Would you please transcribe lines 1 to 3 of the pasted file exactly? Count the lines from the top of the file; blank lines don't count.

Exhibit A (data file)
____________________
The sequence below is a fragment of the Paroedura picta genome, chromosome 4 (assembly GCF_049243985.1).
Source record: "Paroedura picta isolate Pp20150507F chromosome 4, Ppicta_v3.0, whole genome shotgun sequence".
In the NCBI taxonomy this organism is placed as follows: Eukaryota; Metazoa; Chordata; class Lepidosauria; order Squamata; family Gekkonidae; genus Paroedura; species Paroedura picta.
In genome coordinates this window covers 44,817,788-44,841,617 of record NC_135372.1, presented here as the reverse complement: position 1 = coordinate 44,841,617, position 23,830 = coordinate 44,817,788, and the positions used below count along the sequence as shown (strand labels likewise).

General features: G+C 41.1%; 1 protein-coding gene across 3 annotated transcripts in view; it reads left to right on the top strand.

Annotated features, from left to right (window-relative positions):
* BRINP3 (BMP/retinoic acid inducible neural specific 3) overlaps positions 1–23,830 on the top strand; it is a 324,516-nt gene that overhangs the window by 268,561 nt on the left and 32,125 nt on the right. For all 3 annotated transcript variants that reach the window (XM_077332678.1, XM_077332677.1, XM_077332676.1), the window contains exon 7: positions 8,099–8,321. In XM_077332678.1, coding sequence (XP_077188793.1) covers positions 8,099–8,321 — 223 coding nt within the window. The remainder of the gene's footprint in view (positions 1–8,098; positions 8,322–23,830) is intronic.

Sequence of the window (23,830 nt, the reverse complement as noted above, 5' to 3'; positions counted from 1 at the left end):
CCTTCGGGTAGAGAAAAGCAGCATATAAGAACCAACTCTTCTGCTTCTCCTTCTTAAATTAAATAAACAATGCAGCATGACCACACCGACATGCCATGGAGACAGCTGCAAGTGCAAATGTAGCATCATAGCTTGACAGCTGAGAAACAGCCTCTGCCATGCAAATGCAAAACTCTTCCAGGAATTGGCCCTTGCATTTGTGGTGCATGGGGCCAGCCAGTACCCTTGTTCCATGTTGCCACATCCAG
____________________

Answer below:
The sequence below is a fragment of the Paroedura picta genome, chromosome 4 (assembly GCF_049243985.1).
Source record: "Paroedura picta isolate Pp20150507F chromosome 4, Ppicta_v3.0, whole genome shotgun sequence".
In the NCBI taxonomy this organism is placed as follows: Eukaryota; Metazoa; Chordata; class Lepidosauria; order Squamata; family Gekkonidae; genus Paroedura; species Paroedura picta.